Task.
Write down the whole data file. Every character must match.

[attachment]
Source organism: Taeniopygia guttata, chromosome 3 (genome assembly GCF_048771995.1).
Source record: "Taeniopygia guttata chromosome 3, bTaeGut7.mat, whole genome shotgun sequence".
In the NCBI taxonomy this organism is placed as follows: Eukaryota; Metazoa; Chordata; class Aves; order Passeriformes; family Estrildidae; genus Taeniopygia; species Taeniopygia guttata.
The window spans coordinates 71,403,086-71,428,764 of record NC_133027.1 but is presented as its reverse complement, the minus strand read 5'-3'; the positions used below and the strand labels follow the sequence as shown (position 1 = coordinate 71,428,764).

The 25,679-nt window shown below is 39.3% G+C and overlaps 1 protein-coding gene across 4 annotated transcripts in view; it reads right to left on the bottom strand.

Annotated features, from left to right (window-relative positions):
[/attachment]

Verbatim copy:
Source organism: Taeniopygia guttata, chromosome 3 (genome assembly GCF_048771995.1).
Source record: "Taeniopygia guttata chromosome 3, bTaeGut7.mat, whole genome shotgun sequence".
In the NCBI taxonomy this organism is placed as follows: Eukaryota; Metazoa; Chordata; class Aves; order Passeriformes; family Estrildidae; genus Taeniopygia; species Taeniopygia guttata.
The window spans coordinates 71,403,086-71,428,764 of record NC_133027.1 but is presented as its reverse complement, the minus strand read 5'-3'; the positions used below and the strand labels follow the sequence as shown (position 1 = coordinate 71,428,764).

The 25,679-nt window shown below is 39.3% G+C and overlaps 1 protein-coding gene across 4 annotated transcripts in view; it reads right to left on the bottom strand.

Annotated features, from left to right (window-relative positions):